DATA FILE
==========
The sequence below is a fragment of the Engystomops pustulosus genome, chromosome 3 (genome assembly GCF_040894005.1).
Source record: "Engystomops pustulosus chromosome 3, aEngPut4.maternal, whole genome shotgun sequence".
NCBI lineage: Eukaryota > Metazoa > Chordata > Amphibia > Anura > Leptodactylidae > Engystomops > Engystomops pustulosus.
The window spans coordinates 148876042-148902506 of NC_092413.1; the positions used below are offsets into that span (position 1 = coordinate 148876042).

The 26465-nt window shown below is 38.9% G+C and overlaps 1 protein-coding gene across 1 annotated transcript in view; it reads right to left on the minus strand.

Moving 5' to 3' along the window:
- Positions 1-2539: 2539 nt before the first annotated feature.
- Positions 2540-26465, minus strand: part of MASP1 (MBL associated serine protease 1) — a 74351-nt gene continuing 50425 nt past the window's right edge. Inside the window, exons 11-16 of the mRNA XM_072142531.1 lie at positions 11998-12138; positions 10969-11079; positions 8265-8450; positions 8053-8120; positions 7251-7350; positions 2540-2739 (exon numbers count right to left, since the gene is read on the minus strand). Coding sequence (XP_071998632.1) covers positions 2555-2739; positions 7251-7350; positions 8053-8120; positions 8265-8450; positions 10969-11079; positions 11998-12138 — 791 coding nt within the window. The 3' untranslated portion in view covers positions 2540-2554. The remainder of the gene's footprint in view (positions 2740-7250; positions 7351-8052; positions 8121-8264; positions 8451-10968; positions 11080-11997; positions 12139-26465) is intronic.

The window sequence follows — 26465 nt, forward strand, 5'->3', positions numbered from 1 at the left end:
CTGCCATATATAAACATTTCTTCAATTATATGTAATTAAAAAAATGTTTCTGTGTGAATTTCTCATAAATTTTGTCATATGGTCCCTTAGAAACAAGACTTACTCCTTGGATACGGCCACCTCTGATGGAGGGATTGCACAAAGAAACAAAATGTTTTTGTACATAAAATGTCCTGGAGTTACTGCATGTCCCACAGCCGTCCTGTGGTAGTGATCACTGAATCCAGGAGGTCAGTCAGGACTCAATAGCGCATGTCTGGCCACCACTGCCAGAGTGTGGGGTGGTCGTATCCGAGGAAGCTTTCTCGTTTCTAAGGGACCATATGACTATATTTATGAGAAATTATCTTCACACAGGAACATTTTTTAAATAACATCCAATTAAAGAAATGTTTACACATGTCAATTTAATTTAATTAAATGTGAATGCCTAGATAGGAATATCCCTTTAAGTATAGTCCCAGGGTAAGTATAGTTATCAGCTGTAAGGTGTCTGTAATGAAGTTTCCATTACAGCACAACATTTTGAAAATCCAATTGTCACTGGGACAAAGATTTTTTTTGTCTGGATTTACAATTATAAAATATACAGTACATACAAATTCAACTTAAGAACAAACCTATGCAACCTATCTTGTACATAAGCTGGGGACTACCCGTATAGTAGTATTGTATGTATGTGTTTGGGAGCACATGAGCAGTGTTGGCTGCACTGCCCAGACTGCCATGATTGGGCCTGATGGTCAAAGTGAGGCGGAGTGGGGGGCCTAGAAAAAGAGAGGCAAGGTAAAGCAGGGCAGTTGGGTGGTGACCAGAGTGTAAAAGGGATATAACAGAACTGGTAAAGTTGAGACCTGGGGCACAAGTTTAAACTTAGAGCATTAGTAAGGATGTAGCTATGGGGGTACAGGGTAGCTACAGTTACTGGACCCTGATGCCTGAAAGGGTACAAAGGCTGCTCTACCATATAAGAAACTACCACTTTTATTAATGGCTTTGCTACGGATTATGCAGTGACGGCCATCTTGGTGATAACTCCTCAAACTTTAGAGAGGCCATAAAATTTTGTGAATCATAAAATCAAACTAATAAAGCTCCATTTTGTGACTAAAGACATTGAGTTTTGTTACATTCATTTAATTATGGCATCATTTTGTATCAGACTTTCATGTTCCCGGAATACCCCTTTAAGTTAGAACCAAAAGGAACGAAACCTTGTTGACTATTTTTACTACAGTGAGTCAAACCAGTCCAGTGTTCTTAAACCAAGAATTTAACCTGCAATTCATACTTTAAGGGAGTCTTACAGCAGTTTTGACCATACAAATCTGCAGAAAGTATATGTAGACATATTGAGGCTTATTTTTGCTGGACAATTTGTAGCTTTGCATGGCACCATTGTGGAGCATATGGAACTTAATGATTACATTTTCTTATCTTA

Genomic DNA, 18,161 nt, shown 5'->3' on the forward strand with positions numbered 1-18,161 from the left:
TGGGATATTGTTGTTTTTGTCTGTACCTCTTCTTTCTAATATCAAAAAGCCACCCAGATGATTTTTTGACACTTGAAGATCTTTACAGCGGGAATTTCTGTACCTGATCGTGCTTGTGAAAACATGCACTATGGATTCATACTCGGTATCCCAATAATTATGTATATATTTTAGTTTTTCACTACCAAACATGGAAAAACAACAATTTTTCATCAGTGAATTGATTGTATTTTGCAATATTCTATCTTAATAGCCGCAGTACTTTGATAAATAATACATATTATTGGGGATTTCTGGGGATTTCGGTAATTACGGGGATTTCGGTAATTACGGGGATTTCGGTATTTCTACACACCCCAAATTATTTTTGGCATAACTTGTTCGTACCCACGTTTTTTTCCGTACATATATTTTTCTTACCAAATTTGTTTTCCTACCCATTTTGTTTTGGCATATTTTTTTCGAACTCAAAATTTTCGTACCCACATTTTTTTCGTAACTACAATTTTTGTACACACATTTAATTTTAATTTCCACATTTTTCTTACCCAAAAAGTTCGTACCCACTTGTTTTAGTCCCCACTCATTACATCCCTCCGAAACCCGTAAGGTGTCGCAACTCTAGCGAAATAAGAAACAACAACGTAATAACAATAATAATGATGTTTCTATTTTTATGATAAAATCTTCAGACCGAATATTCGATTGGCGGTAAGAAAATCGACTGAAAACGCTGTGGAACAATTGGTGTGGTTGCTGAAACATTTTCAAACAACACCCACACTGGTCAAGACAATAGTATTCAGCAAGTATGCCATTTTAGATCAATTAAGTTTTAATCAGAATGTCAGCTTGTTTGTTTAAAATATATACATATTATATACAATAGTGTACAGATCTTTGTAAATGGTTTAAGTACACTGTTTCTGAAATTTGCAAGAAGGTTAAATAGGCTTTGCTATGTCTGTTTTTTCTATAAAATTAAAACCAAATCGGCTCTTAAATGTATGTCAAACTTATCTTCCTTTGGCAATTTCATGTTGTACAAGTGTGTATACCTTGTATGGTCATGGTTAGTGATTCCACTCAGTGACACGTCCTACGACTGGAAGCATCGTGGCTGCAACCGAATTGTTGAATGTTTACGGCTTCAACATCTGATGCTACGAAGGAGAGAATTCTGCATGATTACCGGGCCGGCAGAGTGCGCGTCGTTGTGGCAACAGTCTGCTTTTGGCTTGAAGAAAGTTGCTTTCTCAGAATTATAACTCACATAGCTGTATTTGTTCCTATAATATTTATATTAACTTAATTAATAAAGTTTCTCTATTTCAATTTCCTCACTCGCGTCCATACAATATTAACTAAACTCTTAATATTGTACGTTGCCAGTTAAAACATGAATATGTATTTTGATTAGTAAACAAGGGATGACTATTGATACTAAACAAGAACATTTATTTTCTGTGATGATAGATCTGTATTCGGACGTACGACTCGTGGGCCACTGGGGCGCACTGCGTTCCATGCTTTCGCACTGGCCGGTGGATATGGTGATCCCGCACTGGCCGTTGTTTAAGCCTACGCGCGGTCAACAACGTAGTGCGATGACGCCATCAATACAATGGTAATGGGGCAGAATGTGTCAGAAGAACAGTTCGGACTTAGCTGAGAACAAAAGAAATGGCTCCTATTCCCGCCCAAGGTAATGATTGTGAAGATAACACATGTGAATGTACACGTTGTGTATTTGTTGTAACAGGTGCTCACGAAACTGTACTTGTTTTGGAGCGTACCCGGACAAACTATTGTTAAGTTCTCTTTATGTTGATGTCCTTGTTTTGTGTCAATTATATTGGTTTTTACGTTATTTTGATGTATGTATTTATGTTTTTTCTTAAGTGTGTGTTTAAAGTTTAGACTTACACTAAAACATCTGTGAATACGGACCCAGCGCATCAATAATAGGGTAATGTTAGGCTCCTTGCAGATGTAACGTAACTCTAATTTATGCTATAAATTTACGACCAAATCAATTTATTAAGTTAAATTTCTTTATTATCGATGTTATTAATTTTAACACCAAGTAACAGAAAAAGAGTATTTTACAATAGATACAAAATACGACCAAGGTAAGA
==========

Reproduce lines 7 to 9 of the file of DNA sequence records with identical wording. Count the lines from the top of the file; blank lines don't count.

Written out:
- Positions 1-2539: 2539 nt before the first annotated feature.
- Positions 2540-26465, minus strand: part of MASP1 (MBL associated serine protease 1) — a 74351-nt gene continuing 50425 nt past the window's right edge. Inside the window, exons 11-16 of the mRNA XM_072142531.1 lie at positions 11998-12138; positions 10969-11079; positions 8265-8450; positions 8053-8120; positions 7251-7350; positions 2540-2739 (exon numbers count right to left, since the gene is read on the minus strand). Coding sequence (XP_071998632.1) covers positions 2555-2739; positions 7251-7350; positions 8053-8120; positions 8265-8450; positions 10969-11079; positions 11998-12138 — 791 coding nt within the window. The 3' untranslated portion in view covers positions 2540-2554. The remainder of the gene's footprint in view (positions 2740-7250; positions 7351-8052; positions 8121-8264; positions 8451-10968; positions 11080-11997; positions 12139-26465) is intronic.

The window sequence follows — 26465 nt, forward strand, 5'->3', positions numbered from 1 at the left end: